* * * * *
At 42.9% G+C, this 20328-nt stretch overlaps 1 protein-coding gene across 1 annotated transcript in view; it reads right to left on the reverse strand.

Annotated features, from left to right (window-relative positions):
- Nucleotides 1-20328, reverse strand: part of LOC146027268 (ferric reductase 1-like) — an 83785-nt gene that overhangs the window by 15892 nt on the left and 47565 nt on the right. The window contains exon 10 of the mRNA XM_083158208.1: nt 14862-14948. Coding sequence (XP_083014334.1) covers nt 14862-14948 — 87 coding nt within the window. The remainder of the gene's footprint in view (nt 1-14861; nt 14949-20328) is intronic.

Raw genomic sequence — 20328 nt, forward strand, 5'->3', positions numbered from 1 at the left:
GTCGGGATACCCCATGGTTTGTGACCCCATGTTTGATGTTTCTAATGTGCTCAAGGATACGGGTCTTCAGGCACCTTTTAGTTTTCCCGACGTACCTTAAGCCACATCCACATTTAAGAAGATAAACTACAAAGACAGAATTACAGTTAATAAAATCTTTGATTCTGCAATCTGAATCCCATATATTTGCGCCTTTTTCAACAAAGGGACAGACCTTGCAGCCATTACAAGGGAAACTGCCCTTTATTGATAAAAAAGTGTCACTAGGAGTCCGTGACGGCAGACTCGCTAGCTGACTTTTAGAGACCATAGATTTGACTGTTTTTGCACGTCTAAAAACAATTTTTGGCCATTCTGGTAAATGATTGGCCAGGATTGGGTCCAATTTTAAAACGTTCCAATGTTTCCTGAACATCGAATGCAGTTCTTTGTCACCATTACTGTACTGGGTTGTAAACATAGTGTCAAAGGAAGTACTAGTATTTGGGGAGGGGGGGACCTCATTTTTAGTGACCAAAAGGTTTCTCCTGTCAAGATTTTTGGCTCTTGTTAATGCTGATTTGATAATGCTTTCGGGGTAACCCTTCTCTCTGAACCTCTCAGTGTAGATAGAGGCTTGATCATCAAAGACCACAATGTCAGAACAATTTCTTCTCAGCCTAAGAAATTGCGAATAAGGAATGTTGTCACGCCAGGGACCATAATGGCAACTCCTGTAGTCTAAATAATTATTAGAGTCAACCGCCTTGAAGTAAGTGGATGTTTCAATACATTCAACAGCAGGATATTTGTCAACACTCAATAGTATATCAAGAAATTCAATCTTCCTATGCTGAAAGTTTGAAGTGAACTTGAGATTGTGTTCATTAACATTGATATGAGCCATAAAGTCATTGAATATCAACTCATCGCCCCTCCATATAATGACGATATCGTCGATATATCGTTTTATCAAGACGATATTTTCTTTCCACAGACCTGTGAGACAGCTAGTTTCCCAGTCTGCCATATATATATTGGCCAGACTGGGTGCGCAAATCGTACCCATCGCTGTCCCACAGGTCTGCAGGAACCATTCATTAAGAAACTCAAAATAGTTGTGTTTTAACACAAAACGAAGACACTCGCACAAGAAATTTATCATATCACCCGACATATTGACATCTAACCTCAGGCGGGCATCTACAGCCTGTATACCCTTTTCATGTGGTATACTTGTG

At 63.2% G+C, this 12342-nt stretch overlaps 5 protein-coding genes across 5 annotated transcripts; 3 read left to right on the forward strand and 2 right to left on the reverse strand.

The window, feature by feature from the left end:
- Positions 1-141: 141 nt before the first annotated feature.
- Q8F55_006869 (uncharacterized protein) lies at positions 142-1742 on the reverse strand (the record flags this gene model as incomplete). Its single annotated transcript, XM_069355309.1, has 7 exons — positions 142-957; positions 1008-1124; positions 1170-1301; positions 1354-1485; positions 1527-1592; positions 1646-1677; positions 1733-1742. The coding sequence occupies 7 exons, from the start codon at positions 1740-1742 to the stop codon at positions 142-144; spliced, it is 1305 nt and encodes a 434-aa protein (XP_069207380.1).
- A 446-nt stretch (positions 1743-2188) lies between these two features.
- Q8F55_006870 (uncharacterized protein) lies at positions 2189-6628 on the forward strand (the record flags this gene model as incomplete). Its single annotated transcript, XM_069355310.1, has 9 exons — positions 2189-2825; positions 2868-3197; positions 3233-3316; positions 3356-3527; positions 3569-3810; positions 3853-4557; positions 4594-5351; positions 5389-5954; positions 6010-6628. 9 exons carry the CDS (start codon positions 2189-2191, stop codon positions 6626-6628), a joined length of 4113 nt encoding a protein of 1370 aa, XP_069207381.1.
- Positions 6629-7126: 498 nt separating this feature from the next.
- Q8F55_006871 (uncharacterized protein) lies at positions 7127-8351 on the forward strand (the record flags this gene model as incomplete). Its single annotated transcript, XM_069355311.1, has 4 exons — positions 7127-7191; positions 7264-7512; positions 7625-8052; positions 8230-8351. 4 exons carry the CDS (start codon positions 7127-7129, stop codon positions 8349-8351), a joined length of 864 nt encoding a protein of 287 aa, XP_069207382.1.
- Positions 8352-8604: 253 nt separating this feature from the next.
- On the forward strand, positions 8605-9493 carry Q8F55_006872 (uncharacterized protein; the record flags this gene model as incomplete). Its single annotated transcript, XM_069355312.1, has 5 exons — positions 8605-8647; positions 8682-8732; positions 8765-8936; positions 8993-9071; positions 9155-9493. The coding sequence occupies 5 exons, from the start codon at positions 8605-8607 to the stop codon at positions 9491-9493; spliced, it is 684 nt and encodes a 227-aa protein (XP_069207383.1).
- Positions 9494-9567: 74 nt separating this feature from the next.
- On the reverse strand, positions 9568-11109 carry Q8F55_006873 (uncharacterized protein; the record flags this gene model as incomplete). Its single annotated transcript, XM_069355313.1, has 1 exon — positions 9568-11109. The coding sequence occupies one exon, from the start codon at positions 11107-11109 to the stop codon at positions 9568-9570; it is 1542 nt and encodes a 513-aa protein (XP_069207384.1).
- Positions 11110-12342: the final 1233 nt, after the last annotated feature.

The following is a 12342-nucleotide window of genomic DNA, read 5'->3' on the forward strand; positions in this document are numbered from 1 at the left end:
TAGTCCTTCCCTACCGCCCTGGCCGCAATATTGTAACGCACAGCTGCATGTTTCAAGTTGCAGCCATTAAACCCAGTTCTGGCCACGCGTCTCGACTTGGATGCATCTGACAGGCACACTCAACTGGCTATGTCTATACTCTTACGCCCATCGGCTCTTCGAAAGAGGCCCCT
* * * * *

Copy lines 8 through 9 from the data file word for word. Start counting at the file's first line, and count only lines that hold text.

- Positions 1-141: 141 nt before the first annotated feature.
- Q8F55_006869 (uncharacterized protein) lies at positions 142-1742 on the reverse strand (the record flags this gene model as incomplete). Its single annotated transcript, XM_069355309.1, has 7 exons — positions 142-957; positions 1008-1124; positions 1170-1301; positions 1354-1485; positions 1527-1592; positions 1646-1677; positions 1733-1742. The coding sequence occupies 7 exons, from the start codon at positions 1740-1742 to the stop codon at positions 142-144; spliced, it is 1305 nt and encodes a 434-aa protein (XP_069207380.1).